Annie was standing on the kitchen table scooping sugar out of the sugar canister all over the table. Duh-Wayne was catching the sugar into a sandwich bag. The sugar was bouncing from Annie’s paws to the table then off to various sections of the kitchen, and onto Duh-Wayne’s red MAGA hat with the grease stain over the America part; grease from the oil of a 47 Buick Estate Wagon. Later it would be deposited in the bathroom when Duh-Wayne grabbed at tooth brush at 4 pm and brushed his incisors but only the top left and bottom right and only every other Thursday and Monday, .
“Annie!” I screamed! “What are you doing?”
“Getting a scoop,” Annie screamed zooming past me and pushing the Annie scooping sugar out with her paws out of the way. The Annie I was yelling at.
The Annie who answered flew by with the cat litter scoop and dug into the sugar and attempted to scoop and pour into Duh-Wayne’s bag, It went all over and two cat litter covered turds were in the sugar canister.
The Annie who was digging in the canister with the cat litter scoop and making more of a mess than the Annie digging with her paws was actually Ana, Annie Jr.’s daughter. Jasmine had went to live with Great Aunt Jodie Slamma Jr. Great Great and Phil and Brussel Sprout and a grey dog named Roscoe who didn’t act like a dog at all. Every time I visited he would jump from out of no where and practically knock me over trying to get his arm around my neck and yelling, “Hi Slam.” He had a Russian accent. Unfortunately, he only stayed for a while. He said Great Aunt Jodie Slamma Jr. Great Great’s house had no excitement and moved back to the shelter.
Ana and Annie looked very much alike except in the face and the fact they were almost exactly the same size made it difficult to tell them apart. I worried a little bit about Annie being so tiny in her new body, but Annie suggested that she had the body of a dwarf cat. She claimed on purpose to be like Aunt Dorky because she was really short.
“Stop throwing sugar,” I screamed. “What on earth is going on?”
“Bag’s full,” Duh-Wayne yelled from down on the floor and out the door all three of them ran.
I heard the sound of power tools and did not have to ask any further. They were working on their Nascart. Well several Nascarts. They each had to have their own and in between working on their own carts they were selling their left overs ones , left and right.
Spurred by their visits to the shopping cart museum everyone wanted a Nascart. A Nascart to drive, ride or apparently fly I had no idea what that was about. A Nascart to bet on. A Nascart to put your name or label on. Sometimes more than one.
Even grandfather spent four dollars on a cart. He bought one early on before Nascart was even thought of. He bought one to take groceries to the house, since he had to park in the street because Annie had the driveway full of her carts. He turned his cart into one with a big ‘fro and a label that said, “Mail Bikes.”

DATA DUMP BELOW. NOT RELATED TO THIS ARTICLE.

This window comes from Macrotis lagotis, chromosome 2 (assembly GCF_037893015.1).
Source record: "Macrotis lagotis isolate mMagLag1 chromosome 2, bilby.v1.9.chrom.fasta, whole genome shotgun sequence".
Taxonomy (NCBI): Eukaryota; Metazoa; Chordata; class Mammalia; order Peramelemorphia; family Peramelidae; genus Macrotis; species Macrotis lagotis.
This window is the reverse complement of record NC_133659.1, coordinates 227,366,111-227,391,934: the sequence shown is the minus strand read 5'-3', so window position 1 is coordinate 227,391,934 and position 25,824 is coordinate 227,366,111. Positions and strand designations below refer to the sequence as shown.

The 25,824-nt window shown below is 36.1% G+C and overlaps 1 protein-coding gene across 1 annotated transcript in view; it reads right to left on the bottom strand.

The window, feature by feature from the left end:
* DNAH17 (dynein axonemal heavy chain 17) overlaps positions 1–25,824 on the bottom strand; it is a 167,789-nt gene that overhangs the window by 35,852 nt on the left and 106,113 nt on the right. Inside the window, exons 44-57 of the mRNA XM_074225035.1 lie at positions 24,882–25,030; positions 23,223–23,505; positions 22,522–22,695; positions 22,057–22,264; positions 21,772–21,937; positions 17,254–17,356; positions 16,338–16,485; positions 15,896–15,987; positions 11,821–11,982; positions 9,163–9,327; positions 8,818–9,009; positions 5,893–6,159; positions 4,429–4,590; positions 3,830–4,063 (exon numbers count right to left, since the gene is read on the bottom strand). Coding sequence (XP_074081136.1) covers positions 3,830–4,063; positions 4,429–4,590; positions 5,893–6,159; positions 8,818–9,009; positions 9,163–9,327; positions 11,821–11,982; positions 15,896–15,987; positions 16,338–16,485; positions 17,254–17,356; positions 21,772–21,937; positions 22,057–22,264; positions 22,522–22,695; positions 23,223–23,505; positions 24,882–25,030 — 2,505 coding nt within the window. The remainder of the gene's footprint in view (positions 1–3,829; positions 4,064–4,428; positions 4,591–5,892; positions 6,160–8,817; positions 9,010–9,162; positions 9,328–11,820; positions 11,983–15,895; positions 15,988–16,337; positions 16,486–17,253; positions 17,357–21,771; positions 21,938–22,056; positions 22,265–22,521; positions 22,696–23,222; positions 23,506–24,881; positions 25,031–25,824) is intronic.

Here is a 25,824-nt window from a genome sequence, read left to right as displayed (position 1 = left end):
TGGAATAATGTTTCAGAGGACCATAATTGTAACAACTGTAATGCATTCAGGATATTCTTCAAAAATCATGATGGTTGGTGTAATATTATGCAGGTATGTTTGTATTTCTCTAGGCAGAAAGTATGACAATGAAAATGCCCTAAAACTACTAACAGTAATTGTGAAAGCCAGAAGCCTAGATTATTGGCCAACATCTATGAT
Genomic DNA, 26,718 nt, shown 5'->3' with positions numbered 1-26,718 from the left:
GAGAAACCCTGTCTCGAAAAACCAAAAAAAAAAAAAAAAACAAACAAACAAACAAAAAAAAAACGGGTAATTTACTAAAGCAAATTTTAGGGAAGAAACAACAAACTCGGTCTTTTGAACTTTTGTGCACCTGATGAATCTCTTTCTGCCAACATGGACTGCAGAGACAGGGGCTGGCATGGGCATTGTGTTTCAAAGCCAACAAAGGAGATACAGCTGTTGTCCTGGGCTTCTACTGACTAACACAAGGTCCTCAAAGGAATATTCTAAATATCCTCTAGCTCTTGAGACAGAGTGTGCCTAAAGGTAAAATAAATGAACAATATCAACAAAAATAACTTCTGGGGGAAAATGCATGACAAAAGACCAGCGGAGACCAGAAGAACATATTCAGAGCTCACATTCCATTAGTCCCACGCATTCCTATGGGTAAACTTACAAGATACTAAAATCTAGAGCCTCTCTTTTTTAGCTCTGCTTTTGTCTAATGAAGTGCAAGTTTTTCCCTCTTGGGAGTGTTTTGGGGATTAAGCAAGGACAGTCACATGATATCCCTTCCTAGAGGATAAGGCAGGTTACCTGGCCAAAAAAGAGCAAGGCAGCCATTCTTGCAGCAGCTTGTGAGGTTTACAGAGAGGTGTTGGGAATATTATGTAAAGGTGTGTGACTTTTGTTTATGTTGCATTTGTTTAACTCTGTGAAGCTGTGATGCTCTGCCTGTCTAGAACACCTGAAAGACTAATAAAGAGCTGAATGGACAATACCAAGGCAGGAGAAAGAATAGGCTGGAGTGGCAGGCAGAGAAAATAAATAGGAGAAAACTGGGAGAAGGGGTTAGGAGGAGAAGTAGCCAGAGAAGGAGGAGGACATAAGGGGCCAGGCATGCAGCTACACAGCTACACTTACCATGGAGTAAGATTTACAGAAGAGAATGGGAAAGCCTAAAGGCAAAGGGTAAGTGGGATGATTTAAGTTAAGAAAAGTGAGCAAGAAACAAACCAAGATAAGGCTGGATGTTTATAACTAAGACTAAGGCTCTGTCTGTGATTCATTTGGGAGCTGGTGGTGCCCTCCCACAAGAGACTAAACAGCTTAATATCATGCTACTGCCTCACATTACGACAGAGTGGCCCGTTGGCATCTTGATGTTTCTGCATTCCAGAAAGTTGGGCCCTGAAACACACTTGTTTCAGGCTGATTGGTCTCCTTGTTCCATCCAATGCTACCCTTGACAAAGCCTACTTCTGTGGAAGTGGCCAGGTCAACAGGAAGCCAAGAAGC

“Get it,” he asked, his eager face showing.
“No, I don’t,” I answered.
His face fell. “Annie said you would.”
I got Annie’s cart. It was a huge pile of crap. Crap that flew off in every direction when it moved and made everything dark with the swarm of flies on top. Annie levitated with her hands firmly on the handles and moving forward by raising her legs up and down like she were swimming in air.
Duh-Wayne and his family made theirs into Mario carts. Duh-Wayne wanted to be both Mario and the King and made his cart like both. They could all grow wings by eating a handful of grapes. The talon feet which grew at the same rate as the wings allowed them to pick up their cart and fly over everyone else. It didn’t last long but if there was a seed in one of the grapes it lasted double.
Elm Tree carved her cart out of a maple tree, using only a butter knife. Her cart blared old Joan Jett songs from the 80’s as it rolled and Elm Tree wore her hat backwards.
Great Aunt Jodi Slamma Jr. Great Great even got into it. She and Brussel Sprout had their own carts. The did not do anything to make their carts special. They just ran pushing their carts and jumped on them. They both wore flip flops causing them to slip every time. This caused their cart to fly forward by its self while the drivers slide behind it on their rear ends. They would then get up and run after the cart and do it again. They were leading the pack most of the time.
The whole thing was like a weird Nascar race combined with Mario cart and the Wacky racers. There were no winners, there were no losers. There were no trophies. Water cost eight dollars a bottle, Moose Made sixteen.
Everyone was selling something. Spam ran a concession stand selling Annie’s road kill specialties. Elm Tree sold her coffee table book, ‘Carts through the ages.’ Annie sold her creations of recycled clothes, a skirt made out of used underwear, a vest with miss matched socks sewn on to make sleeves, a face mask made out of an athletic supporter (she sold 14 of them). Duh-Wayne charged people a nickel to use the row of outhouses and he also was serving security. He was seen escorting out some man who was screaming, “I was just sitting there all broken hearted, I paid a nickel and only farted.”
It was an exciting day at Nascart. At least that was what man yelling into a loud speaker that could be hear for 10 miles and for some reason we could also hear every racer going vrrroooom vvroooom with their mouths when that same man said start your engines.
It was Duh-Wayne’s brain child, a thing he could check off his bucket list, it was NASCART. Duh-Wayne’s fame. All these people enjoying his dream. He smiled a famous smile because he did it. He was the famous Duh-Wayne! Face of Nascart.